We make many enemies throughout our lives, none of which live outside of our own heads.
Ponder on that for a second before you decide to read any further…what does that mean to you? Are you open to learning to love thy enemy for your own sake?
How We Create Our Own Enemies
Habits As Our Enemies
We create our own habits that we aren’t fond of and call them the enemy as if they have a mind of their own. Well, they do, except it’s not their mind, it’s our own mind. The same mind that created the habit is the same mind that will replace it. All of our habits are created with good intentions at the time of conception, we thought they served a purpose. If you’re not fond of a certain habit, it has outlived its’ purpose, it’s time to replace it. Don’t resist it, understand it, love it, replace it.
Time As Our Enemy
We’re late for an important meeting or occasion and we call time the enemy as if time made us late when it was our own choices that made us late. Time never speeds up or takes time away from us in order to purposely make us late, that just makes us sound like a lunatic. What we choose to do with the time we have been given is entirely our own responsibility, not the responsibility of time itself. Love time, as time is one of the few things you will always have until the day you die.
Challengers As Our Enemies
We don’t think we’re enough and we make enemies of anyone who challenges our outcomes. How dare them to have the audacity to make us feel like we’re not enough. Yet we were the ones telling ourselves we’re not enough before any challengers arose. If we were enough, we would see the opportunities in being challenged, we would welcome them. We understand that no matter what they say, we’re enough. Love being challenged, it fosters your growth.
Now, you may be thinking, the examples above are not such scary enemies, so I will use a drastic example…Hitler
Is it possible for one to generate compassion for a man who has done such horrific things? Yes, it is.
For him to do the things he’s done, can you just imagine what was going on inside his head? Take some time to think about that. Put yourself in his shoes and just imagine.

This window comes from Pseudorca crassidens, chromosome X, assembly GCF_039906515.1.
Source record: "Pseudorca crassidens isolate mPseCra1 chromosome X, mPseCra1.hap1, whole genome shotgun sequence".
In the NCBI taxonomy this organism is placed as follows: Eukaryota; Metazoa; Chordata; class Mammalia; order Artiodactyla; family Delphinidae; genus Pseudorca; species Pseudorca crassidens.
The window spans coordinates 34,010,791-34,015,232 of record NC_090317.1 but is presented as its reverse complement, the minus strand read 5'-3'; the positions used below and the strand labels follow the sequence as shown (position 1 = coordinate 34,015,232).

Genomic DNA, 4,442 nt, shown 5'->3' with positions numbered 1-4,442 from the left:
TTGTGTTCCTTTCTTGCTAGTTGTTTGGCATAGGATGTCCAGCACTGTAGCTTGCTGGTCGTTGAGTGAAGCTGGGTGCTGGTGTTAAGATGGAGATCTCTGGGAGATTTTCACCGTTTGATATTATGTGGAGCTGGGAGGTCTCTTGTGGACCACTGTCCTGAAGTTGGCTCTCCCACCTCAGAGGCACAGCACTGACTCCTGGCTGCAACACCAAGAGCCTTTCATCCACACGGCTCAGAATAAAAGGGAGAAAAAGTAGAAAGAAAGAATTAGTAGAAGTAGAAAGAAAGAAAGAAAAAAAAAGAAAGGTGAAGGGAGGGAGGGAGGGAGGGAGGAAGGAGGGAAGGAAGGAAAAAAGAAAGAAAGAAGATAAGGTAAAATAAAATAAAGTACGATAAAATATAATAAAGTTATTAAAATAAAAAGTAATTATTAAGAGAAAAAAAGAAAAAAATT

What would he have had to believe in order to carry out such acts of hatred and horror?
In a way, we can feel sympathy for him, he was a victim of a menacing mind. That’s one way to look at it.
We can also compassionately empathize with him. We’ve all done things we aren’t proud of, many of us still haven’t forgiven ourselves for some of these things. We can look back and ask ourselves…who in their right mind would do something like what we did? But that’s just it, we weren’t in the right mind. We had temporarily succumbed to certain thoughts that led to our regretful actions.
Being compassionate toward Hitler does not mean we condone his actions, it means we can understand with love, the horrific thoughts that led to his actions.
Sure, our wrong-doings were on a much smaller scale than that of Hitlers’, but that doesn’t mean we can’t still empathize with what it feels like to have a troubled mind. To be completely and utterly lost for a period of time. Lost to the point we performed some regretful actions, actions we wish we could take back if given the chance.
Now, I’m spiritual but not religious, some may call me a Theist as I believe in a higher power, an intelligence behind life. I’m going to take a quote from the Bible thought, regardless of who said it, be it Jesus or not, it has great power.
“Father, forgive them, for they do not know what they are doing.”
Why else would Hitler, or ourselves, follow through on any actions would never repeat while in our right mind? At the time, we thought we knew what we were doing, but we really didn’t because in the right mind we would have never done it.
Just like Hitler, we too know what it’s like to know not what we are doing.
Holding hatred in our hearts only hurts ourselves, not the one we’re hating. At the very least, sympathizing with him will leave us much better off than hating him. Each and every one of us does have the capacity to feel compassion and love for him as well, despite his wrong-doings.
Resistance, Options, And Illusions
As soon as an enemy is created, resistance toward the enemy is created. Using the examples above, we would then feel resistance toward our bad habits, toward time, toward the ones that challenge us, and toward Hitler. We don’t think with clarity when in a state of constant resistance. This simply does not serve us.
We fear to make enemies and therefore see much of creation as a threat to our illusionary existence, otherwise known as our ego. We point the blame outward in an attempt to preserve our ego, yet it is our egos that created our enemies in the first place. Ironic right?
Seeing that we do, in fact, have the option on whether or not we decide to create an enemy for ourselves, is the beginning of learning to love thy enemy. Enemies are not inevitable, people do bad things, WE do bad things, but we don’t have to make an enemy of it.
If we can get just a little glimpse of the illusory non-existence of our enemies, we will get a sneak peek at the existence of our allies.
Our enemies bring with them stubbornness, exile, resistance and division.
Our allies bring with them understanding, compassion, non-resistance and unity.
When facing our enemies we have three choices: play the victim, play the hero, or love them.
With love comes a willingness to understand and learn from our enemies. An enemy we learn from becomes our ally, this is how they make us stronger.
Love thy enemy and add to your strength.
Learn from all of your experiences, opportunities are everywhere.